Opposition has continued to legislation that requires a new statewide school division to take over underperforming schools until they turnaround—even after Governor McDonnell proposed amendments last week.
The bill would establish a new Opportunity Educational Institution Board to assume management of schools that have been denied accreditation, but the Virginia Education Association, organizations representing school boards and superintendents, and the PTA are among the groups calling on lawmakers to reject them. They didn’t like the bill before—and say they like it even less with the amendments.
The Governor says his changes and $450,000 budget amendment improve the new board’s operations. He says toleration of failing schools has ended. “It’s a disservice to the young people. And we’re going to replace it with a management team from the state or a charter school or something else. But we’re not going to have young people go to failing schools. The Constitution of Virginia says that every child in Virginia is entitled to a free, high-quality public education.”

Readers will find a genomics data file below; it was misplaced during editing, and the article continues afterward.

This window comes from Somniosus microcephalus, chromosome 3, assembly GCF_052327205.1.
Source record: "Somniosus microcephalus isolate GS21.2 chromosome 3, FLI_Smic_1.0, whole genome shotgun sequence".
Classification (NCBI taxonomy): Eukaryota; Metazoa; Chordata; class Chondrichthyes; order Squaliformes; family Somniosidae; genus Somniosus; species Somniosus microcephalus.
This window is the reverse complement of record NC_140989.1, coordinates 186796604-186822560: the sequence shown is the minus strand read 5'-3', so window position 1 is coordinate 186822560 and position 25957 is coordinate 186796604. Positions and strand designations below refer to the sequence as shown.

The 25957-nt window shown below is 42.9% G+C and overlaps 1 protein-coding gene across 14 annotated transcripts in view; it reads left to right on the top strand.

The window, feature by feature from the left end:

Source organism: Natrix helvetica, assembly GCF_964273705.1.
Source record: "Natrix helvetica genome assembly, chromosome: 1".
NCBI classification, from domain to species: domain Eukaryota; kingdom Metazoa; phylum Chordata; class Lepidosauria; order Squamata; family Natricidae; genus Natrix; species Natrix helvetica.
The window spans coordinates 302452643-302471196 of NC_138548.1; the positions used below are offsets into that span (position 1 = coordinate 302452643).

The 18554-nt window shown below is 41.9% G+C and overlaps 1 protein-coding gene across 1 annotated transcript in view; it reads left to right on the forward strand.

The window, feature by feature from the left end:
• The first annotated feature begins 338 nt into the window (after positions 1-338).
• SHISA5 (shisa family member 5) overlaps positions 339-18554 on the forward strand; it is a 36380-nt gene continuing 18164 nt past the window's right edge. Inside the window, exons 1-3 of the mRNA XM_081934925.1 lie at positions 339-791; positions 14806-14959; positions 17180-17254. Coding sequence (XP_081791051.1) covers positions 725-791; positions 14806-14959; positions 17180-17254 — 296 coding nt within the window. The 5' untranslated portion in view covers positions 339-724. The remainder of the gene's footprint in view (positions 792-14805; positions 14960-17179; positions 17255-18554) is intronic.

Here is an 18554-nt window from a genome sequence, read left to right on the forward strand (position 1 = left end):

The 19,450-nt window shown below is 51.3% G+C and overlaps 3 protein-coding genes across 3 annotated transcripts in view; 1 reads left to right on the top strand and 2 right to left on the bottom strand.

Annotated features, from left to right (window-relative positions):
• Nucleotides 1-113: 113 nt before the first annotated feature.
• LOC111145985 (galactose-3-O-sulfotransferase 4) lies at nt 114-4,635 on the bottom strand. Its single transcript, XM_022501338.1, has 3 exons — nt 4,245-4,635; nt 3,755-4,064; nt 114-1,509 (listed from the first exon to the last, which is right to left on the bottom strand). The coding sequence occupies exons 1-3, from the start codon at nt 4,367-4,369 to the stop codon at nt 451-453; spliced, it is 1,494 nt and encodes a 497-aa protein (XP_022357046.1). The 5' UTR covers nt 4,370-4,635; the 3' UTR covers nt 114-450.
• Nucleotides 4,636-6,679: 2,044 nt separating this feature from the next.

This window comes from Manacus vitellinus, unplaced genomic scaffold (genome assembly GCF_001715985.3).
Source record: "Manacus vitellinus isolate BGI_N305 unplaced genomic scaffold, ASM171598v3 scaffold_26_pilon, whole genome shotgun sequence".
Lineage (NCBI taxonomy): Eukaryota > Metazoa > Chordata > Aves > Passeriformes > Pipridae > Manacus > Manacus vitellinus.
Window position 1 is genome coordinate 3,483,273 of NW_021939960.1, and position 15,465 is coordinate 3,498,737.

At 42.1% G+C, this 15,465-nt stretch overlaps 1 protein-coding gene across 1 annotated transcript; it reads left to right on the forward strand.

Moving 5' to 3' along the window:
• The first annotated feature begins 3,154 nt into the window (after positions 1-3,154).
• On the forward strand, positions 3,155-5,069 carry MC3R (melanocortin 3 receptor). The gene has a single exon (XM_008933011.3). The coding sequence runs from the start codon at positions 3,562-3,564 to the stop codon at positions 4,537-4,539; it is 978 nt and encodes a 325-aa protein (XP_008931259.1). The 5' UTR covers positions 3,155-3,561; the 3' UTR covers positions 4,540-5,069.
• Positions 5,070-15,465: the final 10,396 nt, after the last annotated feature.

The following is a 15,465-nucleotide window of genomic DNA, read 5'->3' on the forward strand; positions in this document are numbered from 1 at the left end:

But the Virginia Education Association’s Robley Jones says the state Constitution empowers only LOCAL school boards. He says the new language could affect more than 100 schools accredited with warning—causing widespread job instability and driving the best teachers away from schools that could close.
“So we’d really end up making it very hard to attract good teachers to the schools that most need good teachers," says Jones, adding that parents are concerned.
“If a parent, say, in Norfolk, is having a problem, right now they’d call the local school division, call the local school board, and say, ‘So-and-So is not treating my child right.’ Who do they call? The Governor?”
Lawmakers will vote on the changes Wednesday.